Skip to main content
Premium Trial:

Request an Annual Quote

With Revenue Stable and Losses Narrowing, Accelrys Sets Sights on Downstream Growth and Acquisitions

With its financial turnaround “well underway,” Accelrys is now poised for growth through acquisitions and new products that will span pharmaceutical research and discovery, according to company officials.
This week, the company reported an 83-percent reduction in its net loss for its first fiscal quarter, accompanied by a 1-percent decline in revenues that it attributed entirely to changes in foreign currency exchange rates. In local currencies, revenues were flat year over year, the company said.
In addition, the firm is looking to replicate the success it has seen with its Scitegic subsidiary, which it acquired in 2004, through additional acquisitions. Accelrys CEO Mark Emkjer said that the company has identified 55 potential acquisition candidates, and is currently going through a “filtering process” to winnow the list down to a handful of prospects.
In a conference call with analysts, Emkjer said that “every key metric that we measure is on track through the first 90 days of this fiscal year,” and said that he expects the firm to continue to improve its financial trajectory in the coming months.
Emkjer noted that when he joined the firm as CEO more than three years ago, Accelrys was in “a state of turnaround or on a reversal course.” Now, he noted, “we have arrived at a new inflection point where Accelrys is transitioning from a turnaround to a transformation. We are no longer just reversing the financial course but embracing serious change to the fabric of our business.”
This transformation entails targeting a broader customer base that includes the development stage of the pharmaceutical pipeline in addition to the firm’s historical territory of early discovery. Reiterating statements he made in May [BioInform 05-26-06], Emjker said that the firm is beginning to develop more “horizontal technologies,” such as text analytics, data mining, report generation, and statistical analysis, that will have applications in discovery as well as development.
The first of these products, an image-analysis software tool, will launch next quarter, he said.
“Our customers have said that nearly 80 percent of their stored information is in image files,” Emkjer noted. The new software, developed with “third-party image analytics experts,” will enable “rapid analysis of multitudes of images,” he said.
Accelrys also plans two more “major” releases of its Discovery Studio platform over the next year, “at which point we will have concluded the modernization of our legacy products entirely across the company,” Emjker said.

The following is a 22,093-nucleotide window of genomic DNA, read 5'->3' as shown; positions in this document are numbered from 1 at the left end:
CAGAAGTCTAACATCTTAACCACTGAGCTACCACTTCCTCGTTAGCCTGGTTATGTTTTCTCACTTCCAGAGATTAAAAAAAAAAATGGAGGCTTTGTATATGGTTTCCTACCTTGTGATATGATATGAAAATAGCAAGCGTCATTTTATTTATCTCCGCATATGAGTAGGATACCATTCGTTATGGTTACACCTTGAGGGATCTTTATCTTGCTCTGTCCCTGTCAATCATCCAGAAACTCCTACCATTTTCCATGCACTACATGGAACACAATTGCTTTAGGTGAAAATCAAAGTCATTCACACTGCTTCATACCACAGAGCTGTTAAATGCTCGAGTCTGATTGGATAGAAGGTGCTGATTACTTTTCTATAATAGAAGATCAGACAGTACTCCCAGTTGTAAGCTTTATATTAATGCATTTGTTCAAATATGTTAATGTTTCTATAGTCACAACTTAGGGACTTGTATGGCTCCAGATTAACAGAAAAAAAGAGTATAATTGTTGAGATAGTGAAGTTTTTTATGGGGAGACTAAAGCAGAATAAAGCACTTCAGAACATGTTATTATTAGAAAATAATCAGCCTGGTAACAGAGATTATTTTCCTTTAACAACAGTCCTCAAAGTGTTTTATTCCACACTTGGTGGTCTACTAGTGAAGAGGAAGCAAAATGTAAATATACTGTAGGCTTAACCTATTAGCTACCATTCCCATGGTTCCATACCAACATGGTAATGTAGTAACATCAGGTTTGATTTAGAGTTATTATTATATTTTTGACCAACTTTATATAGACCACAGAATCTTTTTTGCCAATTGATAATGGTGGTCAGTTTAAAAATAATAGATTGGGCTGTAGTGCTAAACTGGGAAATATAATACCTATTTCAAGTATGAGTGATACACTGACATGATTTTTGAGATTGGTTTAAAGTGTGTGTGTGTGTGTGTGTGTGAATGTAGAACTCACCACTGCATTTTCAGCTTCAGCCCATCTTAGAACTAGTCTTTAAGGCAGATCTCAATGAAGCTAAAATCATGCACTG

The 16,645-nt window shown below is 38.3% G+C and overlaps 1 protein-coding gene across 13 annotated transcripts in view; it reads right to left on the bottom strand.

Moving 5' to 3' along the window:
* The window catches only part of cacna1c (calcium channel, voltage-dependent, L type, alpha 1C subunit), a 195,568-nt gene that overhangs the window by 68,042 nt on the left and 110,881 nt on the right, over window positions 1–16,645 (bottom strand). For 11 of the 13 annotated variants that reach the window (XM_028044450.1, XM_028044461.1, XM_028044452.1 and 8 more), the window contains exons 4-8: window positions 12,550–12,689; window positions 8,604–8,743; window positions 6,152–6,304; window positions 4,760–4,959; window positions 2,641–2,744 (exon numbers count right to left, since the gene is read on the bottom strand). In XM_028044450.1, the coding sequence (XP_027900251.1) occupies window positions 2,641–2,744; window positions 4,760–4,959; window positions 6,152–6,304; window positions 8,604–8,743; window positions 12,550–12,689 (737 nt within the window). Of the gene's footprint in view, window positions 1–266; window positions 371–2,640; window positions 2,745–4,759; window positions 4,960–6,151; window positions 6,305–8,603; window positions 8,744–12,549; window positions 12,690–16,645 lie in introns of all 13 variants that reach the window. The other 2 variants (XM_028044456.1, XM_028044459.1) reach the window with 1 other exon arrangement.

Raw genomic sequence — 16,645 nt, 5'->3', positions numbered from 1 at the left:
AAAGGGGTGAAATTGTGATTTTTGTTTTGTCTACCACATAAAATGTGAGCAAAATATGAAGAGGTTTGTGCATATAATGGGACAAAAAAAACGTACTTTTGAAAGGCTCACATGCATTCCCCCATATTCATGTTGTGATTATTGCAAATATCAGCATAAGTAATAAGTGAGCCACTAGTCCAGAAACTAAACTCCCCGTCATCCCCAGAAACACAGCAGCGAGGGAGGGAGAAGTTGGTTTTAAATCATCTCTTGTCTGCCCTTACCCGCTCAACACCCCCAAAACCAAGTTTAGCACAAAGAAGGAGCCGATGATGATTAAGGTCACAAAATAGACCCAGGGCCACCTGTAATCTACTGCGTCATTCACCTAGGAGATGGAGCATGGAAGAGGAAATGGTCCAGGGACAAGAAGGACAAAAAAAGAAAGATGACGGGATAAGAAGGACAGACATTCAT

In terms of criteria for new acquisitions, “we would want it to be in a growth sector, we would want it to be either [No.] 1 or 2 in its space,” he said. “We have set some minimum hurdle rates in terms of revenue, but obviously we would look at it strategically too,” he added.
“We’re in no rush to pile acquisitions on,” Emkjer noted, “but we also think we’re at a place and time with our portfolio being modernized and the leveragability of the company available that the time to look at this and to pursue quality M&A similar to what we experienced with Scitegic is now.”

“We’re in no rush to pile acquisitions on, but we also think we’re at a place and time with our portfolio being modernized and the leveragability of the company available that the time to look at this and to pursue quality M&A similar to what we experienced with Scitegic is now.”

Emjker said that some of the potential acquisition targets that Accelrys is eyeing are in early-stage discovery, “but I would say predominantly they tend to be more informatics and many of them span discovery and the development area.”
Narrowing the Gap
Accelrys reported revenues of $20.2 million for the quarter ended June 30, a 1-percent decline from $20.4 million in the first fiscal quarter of 2006. CFO David Sankaran said in the conference call that this decline was due to changes in foreign currency exchange rates, particularly for the US dollar vs. the Japanese yen. In constant currency terms, revenue was essentially flat year over year, Sankaran noted.